What Davis, Spencer, and every Black actor in this film (including Cicely Tyson) does, is uplift the viewer with characters who carry themselves with dignity and go about their work with pride despite a “Godless” Jim Crow system constructed to deny them all shreds of either. I understand why we have a guttural reaction to such themes. It’s why I couldn’t get into the book. We’ve been there, done that, and eaten more than enough popcorn at films that revisit that nightmarish era, showcasing our stories of abuse, indignity, and lack of everything—opportunity, education, wealth, parity.
Which is why some folks are just mad that this film was made at all. Why, with all of the great stories we have yet to tell on film, are we revisiting this old mill yet again? Why, with the ongoing dearth of meaty roles for Black actors, are our best and brightest still relegated to singing the same old songs? Why, in the era of the nation’s first Black president, is “the summers’ feel good hit” about Black maids in Jackson, Mississippi? Who can feel good about that?
Well, the all-Black audience in the theater I was in, for starters. And First Lady Michelle Obama, who hosted a special screening of The Help at the White House. Why? Because the film is about sisterhood. It’s about average people—not the handful of names captured in history books, but the countless unnamed hardworking, striving folks—who harnessed the courage to commit the countless quiet acts of defiance that enable her to live on Pennsylvania Avenue and me to sit in an office on 5th Avenue in New York and write this blog today. It’s about the triumph of right over wrong; justice over injustice; humanity over wretchedness; the oppressed over the oppressor. That’s what all the clapping was about!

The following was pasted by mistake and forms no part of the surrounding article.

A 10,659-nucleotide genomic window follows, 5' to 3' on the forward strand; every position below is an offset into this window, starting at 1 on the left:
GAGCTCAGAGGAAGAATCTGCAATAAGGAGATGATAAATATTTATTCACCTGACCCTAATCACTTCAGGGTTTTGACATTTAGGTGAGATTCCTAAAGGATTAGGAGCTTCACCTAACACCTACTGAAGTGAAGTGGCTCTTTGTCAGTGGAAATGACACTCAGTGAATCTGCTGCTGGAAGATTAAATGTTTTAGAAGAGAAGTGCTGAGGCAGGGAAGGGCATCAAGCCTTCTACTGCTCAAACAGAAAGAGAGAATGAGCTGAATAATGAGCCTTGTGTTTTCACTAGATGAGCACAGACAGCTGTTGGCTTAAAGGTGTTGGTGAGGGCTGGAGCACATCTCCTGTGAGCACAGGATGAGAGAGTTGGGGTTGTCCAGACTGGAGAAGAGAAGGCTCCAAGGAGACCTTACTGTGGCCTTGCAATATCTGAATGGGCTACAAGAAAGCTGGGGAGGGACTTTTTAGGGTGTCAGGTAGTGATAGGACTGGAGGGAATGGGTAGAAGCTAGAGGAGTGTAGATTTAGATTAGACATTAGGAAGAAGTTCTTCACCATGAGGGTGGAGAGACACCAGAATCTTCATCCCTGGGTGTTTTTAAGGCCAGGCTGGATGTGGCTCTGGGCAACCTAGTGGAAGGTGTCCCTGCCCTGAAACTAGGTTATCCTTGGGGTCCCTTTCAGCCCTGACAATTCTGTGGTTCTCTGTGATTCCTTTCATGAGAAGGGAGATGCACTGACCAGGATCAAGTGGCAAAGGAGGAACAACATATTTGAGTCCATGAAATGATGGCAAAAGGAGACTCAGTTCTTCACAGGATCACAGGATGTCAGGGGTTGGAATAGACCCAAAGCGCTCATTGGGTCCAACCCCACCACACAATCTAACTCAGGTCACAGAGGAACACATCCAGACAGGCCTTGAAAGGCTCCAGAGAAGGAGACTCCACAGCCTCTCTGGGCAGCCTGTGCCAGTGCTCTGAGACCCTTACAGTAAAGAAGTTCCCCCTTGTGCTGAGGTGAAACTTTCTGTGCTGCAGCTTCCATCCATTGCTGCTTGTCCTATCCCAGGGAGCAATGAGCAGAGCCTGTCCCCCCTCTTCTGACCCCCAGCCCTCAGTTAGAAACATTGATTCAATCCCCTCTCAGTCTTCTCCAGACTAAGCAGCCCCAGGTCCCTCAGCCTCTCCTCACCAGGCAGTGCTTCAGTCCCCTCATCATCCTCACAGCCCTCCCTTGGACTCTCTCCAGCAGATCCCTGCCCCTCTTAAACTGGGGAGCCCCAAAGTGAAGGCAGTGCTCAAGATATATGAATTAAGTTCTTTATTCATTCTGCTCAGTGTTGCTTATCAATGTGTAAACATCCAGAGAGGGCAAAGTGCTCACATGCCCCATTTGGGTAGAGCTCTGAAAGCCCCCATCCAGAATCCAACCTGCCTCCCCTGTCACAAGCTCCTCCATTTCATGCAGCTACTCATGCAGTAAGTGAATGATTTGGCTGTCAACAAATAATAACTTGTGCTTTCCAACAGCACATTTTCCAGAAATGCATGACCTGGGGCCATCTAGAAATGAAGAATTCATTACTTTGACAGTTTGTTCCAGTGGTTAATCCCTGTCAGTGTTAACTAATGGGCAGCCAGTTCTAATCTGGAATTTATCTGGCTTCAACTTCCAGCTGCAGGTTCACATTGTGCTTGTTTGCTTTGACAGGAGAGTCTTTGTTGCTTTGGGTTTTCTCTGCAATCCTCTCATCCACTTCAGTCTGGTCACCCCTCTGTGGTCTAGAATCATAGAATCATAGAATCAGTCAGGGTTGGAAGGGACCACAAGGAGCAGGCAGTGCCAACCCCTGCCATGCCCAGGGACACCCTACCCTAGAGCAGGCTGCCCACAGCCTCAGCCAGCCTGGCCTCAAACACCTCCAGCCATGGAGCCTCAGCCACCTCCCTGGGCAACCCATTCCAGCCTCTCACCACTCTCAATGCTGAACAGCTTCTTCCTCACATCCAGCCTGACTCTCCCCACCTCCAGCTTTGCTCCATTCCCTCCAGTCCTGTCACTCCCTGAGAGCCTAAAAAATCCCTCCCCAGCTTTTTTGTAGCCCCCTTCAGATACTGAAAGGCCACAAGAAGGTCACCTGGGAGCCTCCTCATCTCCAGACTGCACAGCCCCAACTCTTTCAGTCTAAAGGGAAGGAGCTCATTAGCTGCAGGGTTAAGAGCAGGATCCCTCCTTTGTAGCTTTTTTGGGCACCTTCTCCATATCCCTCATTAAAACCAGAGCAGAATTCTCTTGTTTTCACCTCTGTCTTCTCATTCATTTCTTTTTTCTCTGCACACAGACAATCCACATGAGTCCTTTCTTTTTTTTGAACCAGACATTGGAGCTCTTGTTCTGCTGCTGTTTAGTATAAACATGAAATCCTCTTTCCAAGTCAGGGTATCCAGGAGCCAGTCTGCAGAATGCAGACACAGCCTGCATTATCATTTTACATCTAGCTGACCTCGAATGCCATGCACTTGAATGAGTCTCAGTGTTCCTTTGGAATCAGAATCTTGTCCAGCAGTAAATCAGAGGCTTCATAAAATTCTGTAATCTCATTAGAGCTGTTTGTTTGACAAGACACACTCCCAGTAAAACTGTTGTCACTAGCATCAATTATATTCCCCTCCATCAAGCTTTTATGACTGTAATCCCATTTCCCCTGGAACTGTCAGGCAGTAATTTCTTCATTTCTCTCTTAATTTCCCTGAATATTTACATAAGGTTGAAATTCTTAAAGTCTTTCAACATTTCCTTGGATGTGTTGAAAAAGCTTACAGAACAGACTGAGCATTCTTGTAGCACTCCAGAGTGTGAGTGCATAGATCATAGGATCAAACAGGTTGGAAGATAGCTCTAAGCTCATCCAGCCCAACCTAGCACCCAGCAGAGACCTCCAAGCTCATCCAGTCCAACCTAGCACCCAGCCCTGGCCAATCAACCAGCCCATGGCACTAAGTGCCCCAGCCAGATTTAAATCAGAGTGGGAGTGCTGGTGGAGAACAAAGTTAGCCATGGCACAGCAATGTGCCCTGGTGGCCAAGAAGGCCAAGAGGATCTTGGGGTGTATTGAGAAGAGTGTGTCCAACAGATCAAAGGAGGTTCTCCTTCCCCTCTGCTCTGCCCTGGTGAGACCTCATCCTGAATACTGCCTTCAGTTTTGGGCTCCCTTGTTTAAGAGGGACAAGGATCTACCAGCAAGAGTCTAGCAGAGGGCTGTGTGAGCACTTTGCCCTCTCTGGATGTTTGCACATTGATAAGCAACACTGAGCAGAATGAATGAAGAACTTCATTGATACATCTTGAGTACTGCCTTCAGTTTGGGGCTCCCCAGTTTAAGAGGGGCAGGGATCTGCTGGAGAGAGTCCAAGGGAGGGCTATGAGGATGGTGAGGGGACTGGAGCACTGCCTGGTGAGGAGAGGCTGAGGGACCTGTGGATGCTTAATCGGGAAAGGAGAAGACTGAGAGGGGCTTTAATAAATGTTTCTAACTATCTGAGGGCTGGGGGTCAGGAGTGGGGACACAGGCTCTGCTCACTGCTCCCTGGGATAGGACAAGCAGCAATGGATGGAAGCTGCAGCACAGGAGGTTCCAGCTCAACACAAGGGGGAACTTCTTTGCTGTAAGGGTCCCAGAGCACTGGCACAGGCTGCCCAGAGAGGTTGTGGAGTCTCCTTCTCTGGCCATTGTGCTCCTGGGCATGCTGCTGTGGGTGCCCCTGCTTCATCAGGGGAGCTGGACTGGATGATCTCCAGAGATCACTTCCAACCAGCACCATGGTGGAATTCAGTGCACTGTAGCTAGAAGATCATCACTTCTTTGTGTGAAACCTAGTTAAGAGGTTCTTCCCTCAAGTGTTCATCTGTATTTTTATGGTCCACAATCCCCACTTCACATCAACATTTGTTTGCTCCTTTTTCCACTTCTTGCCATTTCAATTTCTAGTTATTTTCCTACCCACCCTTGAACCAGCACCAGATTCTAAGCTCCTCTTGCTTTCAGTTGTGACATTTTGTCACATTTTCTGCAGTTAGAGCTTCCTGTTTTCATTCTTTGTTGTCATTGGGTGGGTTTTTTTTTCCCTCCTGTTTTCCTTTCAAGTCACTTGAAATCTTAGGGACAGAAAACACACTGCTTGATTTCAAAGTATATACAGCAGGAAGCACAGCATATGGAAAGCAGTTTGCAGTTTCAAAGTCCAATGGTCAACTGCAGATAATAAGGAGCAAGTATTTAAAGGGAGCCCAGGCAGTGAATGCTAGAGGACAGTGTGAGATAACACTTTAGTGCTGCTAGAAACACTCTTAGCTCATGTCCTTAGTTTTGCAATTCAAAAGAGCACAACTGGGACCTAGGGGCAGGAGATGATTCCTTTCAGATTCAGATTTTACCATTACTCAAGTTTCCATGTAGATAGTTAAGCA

We paid $11 to see a feature film, not a documentary (like the hallmark civil rights series Eyes on the Prize, which journalist Nelson George compared The Help to in a lengthy analysis in Sunday’s New York Times). Any such comparisons are simply unfair. Unlike a documentary, designed to educate and inform, The Help is clearly designed to entertain, to distract, to transport viewers to another time and place—a fictional one. It does that.
The best movies also uplift. Even films designed to thrill, shock, amuse, amaze or scare the crap out of you, become something bigger, better and more memorable if they transcend all that and leave you feeling inspired. The Help does that, too. For $11, that’s all you can hope for, and it’s more than we often get at the movies these days.
If you read the book and saw the movie and simply felt (like many of my friends did) that the book was better, I get it. I have yet to see a movie that surpasses the book on which it was based. Such is the nature of literature, which is why we need to get our children to read more and watch screens of all kinds and sizes less. But that’s another issue…
If you saw the movie and are now grinding an axe that has nothing to do with comparisons to the book or—worse—if you have decided not to see the movie simply because of what you’ve heard or read, see it. Then, let’s talk. We spend so much time nurturing our anger and shame; we should be the proudest people on earth, given all that we’ve endured. This movie, if you allow it to, makes you feel proud.